That's not exactly a GPU-tied feature. Dedicated mobile GPUs are designed to work in tandem with an iGPU because latter ones are way more power-efficient and reasonably competent in common workloads. The dGPU in most configurations is not a complete graphics card, it lacks video outputs and only passes rendered frames to iGPU. A few generations ago some high-end business-oriented laptops had a full-featured NVIDIA GPU that could completely take over Intel's, but I'm not sure if such configurations are still available, as it increases complexity and cost, but doesn't provide any real value.

[…] which seems to only allow the GPU to work with specific applications -- with web browsers not one of them (according to an email exchange w/ Nvidia support a few years ago)

You can choose which programs run with NVIDIA GPU in the NVIDIA Control Panel accessible from desktop's right-click menu. There's also an option there to use it for all applications by default. Enabling dGPU for Chrome may solve your problems, but it's a workaround that will increase energy consumption and heat dissipation (= more noisy fans).

If you haven't yet, update your iGPU drivers to the latest version.

  • "Those crashes are not caused by lack of dedicated GPU." I never stated they were, in fact I specifically asked if they were: "is the lack of dedicated GPU likely the cause of the crashes?" Call this an XY problem if you wish, I identified the differences between the machines in an attempt to isolate the issue. The old machine hasn't had drivers updated since around 2013 (manufacturer stopped providing them) so it's not just the recency of the drivers. "very unlikely in desktop applications" and yet it happens about once a week, sometimes more. – ExactaBox Nov 20 '19 at 9:03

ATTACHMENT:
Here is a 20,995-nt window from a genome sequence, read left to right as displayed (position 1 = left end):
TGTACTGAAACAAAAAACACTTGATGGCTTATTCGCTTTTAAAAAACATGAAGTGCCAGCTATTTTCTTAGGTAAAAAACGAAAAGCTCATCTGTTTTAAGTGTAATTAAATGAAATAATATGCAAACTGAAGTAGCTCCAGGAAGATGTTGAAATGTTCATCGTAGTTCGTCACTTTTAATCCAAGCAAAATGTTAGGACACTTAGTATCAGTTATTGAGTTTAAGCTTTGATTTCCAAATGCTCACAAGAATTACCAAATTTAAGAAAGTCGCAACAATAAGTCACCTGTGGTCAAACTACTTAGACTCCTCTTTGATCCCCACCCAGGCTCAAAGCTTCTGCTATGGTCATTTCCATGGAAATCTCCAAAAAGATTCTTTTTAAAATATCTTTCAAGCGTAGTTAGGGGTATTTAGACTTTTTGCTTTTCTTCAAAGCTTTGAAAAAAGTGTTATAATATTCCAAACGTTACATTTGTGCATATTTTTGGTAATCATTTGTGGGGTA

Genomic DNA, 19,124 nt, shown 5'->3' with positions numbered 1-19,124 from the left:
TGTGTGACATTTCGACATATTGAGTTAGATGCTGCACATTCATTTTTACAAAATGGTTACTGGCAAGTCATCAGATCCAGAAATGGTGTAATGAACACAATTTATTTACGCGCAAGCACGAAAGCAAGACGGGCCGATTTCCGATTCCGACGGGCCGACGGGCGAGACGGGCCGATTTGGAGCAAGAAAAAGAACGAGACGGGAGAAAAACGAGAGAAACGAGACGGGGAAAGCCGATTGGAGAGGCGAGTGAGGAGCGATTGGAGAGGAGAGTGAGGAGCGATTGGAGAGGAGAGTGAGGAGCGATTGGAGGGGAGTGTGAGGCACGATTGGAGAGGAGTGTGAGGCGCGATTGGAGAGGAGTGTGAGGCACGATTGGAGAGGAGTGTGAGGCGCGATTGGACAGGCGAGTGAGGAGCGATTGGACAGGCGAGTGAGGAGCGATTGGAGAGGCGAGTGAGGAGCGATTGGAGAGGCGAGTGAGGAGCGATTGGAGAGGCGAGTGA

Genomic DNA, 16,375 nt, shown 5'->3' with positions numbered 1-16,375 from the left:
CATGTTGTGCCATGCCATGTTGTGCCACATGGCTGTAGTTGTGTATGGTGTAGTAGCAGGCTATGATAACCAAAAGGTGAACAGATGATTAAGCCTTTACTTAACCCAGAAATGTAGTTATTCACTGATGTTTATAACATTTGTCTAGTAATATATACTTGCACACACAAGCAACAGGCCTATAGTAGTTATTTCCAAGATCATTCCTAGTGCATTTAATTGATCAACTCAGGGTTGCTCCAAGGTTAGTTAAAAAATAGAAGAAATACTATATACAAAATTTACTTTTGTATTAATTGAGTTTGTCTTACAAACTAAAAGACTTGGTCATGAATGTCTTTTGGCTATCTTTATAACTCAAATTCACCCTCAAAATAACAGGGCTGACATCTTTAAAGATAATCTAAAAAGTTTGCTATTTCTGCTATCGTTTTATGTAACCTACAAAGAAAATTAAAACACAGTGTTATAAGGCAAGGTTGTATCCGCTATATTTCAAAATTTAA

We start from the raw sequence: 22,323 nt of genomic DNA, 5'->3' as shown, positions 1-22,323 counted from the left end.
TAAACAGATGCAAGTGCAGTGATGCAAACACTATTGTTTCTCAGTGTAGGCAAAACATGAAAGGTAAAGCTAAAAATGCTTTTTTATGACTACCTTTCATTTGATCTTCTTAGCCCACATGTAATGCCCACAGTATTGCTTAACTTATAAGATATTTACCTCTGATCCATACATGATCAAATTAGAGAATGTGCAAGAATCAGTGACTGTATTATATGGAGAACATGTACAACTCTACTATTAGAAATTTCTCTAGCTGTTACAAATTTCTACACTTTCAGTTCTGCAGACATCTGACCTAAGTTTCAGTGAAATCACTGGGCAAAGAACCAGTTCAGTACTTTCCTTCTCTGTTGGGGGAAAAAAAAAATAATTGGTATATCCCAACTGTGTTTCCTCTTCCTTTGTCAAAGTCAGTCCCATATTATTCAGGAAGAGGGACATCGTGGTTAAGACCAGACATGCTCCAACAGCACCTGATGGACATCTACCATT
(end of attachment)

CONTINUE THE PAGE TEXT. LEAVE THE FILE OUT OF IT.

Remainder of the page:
• Answer updated, I didn't notice the part about running low on RAM earlier. – gronostaj Nov 20 '19 at 9:54
  • Look I appreciate the attempt to help but you're not saying anything concrete. Yes I know 8gb RAM is not a lot these days. But I also have an older 8gb machine with no video problems & few crashes, it has Windows 7 and a GPU. Maybe Win 7 vs 10 is the difference but I can't buy a new laptop w/Win 7. I'd be happy with any GPU with its own memory. Except some GPUs don't turn themselves on except for specific applications (Nvidia calls this "Optimus", don't know if AMD has the same) so even buying a laptop with a GPU doesn't guarantee RAM won't be allocated for graphics. – ExactaBox Nov 20 '19 at 22:03
  • Regarding Optimus, I've addressed it in the paragraph that starts with "You can choose which programs run with NVIDIA GPU...". I've explained that laptops that worked with dGPU as a sole graphics card were rare and may not be available at all, but that's not a problem in the "That's not exactly a GPU-tied feature..." paragraph. Dedicated GPUs have their own video memory, but that's a red herring. If your iGPU is lacking memory for VRAM, then your entire system must be RAM-starved and that's the core issue. TL;DR is: iGPU will be sufficient, just make sure to have adequate amount of RAM. – gronostaj Nov 21 '19 at 11:11
  • Actually, this entire issue may be completely unrelated to GPU and caused by lack of free RAM. – gronostaj Nov 21 '19 at 11:12